by Lucinda Glenny, MSc. Animal Behaviour, HBSc. Psych., CPDT-KA, owner and lead trainer of Canine Campus (caninecampus.ca)
A variety of species have been studied to investigate the positive effects of early socialization and exposure to new stimuli and their impact on development. In dogs, this highly sensitive social learning stage has been found to fall between 7 and 14 weeks of age. As such, pups that remain in the breeder’s facility during this stage need to be actively socialized with other breeds of dogs and need to be taken to different places. This period also coincides with the age when many pups are moved to their new homes, and this raises the potential for behavioural issues if the new owners do not handle the situation appropriately.
What’s a new puppy owner to do? Classes and training with the breeder, a veterinarian or a professional and accredited dog trainer can help ease the transition.
Dogs have an inborn predisposition to a certain temperament, which can run the spectrum from a confident and pro-social attitude to one dominated by anxiety and neurosis. Research supports the concept that there is a strong inter-relation between temperament, environment, and learning stages that works to produce the mature animal. In the case of dogs, an anxious temperament may manifest itself in acts of aggression toward people or animals, which increases the risk of surrender.
Working with a young, developing puppy with gentle exposure to many different experiences during the period of 5 to 14 weeks of age has been shown to be an effective and pro-active method of preventing behavioural problems. Positive early experiences can have a protective effect on the adult animal. It is not possible to fully recreate this important effect after 16 weeks of age.
Research suggests that the early learning period is a crucial factor in the development of brain architecture, which provides for proper processing of novel stimuli and a reduction of stress behaviours. Without this exposure, the dog does not have the opportunity to build sufficient coping mechanisms, which can translate into fear or aggression in the adult animal. Animals that receive formal socialization classes during this stage have the opportunity to build a wide range of positive associations and thus are far more prepared to confidently handle real-world situations.
Since 2008, the American Veterinary Society of Animal Behavior (AVSAB) has approved the outside socialization of pups as young as 10 days old, after having received their first set of shots and going to their new home. The maternal antibodies present and the effect of the first shots provide sufficient protection for experiences such as going out for a walk or going to puppy socialization classes in an accredited facility.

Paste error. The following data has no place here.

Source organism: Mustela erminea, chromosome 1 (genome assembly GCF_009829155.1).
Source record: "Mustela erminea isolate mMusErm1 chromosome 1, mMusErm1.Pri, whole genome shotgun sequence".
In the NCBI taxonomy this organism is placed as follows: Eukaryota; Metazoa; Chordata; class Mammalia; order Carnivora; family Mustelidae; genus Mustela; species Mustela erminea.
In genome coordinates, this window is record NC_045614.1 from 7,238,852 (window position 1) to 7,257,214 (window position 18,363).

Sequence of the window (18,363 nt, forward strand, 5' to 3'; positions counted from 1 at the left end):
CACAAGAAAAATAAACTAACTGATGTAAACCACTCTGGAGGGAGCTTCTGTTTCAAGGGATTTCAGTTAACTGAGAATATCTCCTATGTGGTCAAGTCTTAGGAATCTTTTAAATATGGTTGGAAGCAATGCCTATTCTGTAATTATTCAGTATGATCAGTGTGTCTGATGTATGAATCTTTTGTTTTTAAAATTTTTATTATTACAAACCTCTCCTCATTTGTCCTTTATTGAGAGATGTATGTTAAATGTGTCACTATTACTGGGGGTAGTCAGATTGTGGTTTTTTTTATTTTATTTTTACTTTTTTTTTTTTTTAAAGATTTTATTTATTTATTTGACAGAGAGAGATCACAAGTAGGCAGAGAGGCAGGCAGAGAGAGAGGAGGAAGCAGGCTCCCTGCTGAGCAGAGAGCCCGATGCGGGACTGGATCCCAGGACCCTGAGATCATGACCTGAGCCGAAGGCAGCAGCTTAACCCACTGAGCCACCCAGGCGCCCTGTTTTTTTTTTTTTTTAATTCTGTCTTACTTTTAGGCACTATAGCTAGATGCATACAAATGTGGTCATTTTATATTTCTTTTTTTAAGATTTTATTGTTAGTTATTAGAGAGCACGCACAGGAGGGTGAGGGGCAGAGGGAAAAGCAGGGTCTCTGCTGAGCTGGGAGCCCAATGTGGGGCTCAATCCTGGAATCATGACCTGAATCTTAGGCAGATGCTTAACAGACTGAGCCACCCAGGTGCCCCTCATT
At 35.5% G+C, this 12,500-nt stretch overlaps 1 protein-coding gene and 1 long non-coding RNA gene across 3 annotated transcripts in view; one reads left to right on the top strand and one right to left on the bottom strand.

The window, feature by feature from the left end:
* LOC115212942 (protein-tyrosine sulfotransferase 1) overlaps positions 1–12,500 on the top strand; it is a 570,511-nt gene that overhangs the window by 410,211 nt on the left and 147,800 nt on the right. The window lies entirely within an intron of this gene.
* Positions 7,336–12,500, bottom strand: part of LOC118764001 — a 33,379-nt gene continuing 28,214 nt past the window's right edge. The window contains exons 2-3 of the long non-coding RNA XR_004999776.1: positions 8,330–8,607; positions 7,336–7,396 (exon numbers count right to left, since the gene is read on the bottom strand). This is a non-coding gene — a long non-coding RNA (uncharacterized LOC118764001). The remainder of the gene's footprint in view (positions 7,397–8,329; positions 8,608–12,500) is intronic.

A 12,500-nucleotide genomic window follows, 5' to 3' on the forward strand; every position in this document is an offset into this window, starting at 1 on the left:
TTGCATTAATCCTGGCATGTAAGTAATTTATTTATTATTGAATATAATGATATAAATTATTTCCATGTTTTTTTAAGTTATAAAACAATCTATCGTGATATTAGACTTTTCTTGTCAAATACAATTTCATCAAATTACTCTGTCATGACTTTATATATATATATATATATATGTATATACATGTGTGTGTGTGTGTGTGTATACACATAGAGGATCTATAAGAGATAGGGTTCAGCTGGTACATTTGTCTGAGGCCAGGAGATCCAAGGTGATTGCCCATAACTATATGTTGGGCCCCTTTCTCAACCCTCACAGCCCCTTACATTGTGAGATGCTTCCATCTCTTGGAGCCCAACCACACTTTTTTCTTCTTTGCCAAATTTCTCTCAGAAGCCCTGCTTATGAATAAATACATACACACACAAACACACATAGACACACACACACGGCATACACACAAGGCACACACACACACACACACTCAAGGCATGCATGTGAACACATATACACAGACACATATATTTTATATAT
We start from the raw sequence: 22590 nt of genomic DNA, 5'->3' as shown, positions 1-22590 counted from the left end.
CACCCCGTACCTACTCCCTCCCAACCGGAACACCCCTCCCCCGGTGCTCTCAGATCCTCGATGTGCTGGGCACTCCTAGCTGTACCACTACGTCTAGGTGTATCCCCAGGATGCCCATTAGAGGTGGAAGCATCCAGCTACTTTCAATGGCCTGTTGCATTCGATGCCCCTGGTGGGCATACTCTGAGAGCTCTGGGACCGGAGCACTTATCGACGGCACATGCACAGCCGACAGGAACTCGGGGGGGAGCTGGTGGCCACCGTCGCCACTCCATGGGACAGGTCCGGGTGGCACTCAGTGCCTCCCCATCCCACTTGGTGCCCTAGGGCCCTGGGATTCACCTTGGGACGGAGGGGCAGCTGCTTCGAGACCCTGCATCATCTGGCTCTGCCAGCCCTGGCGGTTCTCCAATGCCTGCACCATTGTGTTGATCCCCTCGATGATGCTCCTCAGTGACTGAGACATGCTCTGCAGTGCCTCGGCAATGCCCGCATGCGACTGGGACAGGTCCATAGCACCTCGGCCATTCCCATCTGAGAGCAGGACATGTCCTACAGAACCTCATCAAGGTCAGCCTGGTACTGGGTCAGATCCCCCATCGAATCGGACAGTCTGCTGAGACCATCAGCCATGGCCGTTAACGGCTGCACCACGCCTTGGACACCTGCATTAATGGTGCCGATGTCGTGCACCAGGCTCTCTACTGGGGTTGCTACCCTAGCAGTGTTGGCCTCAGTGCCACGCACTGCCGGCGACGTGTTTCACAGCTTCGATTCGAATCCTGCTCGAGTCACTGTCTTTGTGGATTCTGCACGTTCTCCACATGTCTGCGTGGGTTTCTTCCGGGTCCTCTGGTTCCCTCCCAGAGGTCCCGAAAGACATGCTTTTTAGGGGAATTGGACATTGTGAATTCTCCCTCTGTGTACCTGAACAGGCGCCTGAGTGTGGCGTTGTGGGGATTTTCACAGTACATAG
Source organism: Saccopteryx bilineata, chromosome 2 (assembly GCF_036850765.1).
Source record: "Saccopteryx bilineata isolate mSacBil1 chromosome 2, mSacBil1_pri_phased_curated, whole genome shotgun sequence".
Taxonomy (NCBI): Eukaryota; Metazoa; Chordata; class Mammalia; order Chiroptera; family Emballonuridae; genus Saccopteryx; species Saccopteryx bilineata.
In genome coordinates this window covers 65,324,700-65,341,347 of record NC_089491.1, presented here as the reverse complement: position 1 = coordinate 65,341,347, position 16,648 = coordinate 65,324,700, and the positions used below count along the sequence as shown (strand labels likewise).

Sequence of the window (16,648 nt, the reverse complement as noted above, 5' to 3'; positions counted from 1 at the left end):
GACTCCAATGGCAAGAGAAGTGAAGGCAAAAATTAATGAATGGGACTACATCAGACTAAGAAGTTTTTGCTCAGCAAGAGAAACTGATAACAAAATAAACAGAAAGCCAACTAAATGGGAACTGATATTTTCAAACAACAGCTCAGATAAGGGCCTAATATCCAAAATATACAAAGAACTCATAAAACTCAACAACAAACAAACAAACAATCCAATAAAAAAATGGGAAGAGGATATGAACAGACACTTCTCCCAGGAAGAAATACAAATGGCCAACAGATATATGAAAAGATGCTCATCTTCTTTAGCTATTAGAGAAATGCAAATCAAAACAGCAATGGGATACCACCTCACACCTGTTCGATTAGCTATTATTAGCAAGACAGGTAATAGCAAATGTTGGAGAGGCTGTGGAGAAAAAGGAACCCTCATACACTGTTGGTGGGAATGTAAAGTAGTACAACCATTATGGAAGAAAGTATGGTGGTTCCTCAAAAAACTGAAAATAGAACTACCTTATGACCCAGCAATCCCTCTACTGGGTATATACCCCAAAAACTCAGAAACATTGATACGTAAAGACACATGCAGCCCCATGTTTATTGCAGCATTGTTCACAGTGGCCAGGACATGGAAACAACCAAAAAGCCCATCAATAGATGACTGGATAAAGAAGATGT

Research demonstrates that under-socialized dogs have difficulty accepting new experiences with confidence, with potentially long-term effects on their interpretation of everyday experiences such as meeting strangers, bikes, trucks, and other dogs.
Studies support the concept that participation in puppy socialization classes reduces a dog’s aggression and increases their chances of staying in the home. There is a great deal of scientific evidence that supports the idea that social exposure in sensitive stages minimizes unwanted behaviours, particularly anxiety. Introducing a heightened program of early socialization during the fear onset stage of 7–14 weeks of age has been shown to improve a dog’s interaction skills with both people and other dogs.
While formal training classes are generally deemed a positive experience, all classes are not based on the same learning principles or quality of instruction. Classes that are overcrowded or that use aversive techniques can have a negative effect on an animal’s perception of social arenas. Owners need to fully investigate local training facilities to determine their methods in advance. A well-versed owner can also provide their pet with the same level of exposure and positive training methods while not enrolling in a formal class.
Owners who’ve rescued an adult dog can still help their dog improve their confidence and willingness to explore their world by using the same principles that work so well with puppies. However, many rescue dogs are slower to accept new situations, as stress from change, previous learning experiences, and a potential lack of early exposure affects their current behaviour.
Keep in mind that, when exposing your dog to new experiences, you should break the experience down into small steps. As with puppies, you should also monitor your dog’s body language and respect the signals your dog is giving you during all interactions, never pushing them to continue in a situation that induces fear or stress. Anticipating that this may be a slow process for an adult dog and taking things one step at a time will reduce the stress for all involved.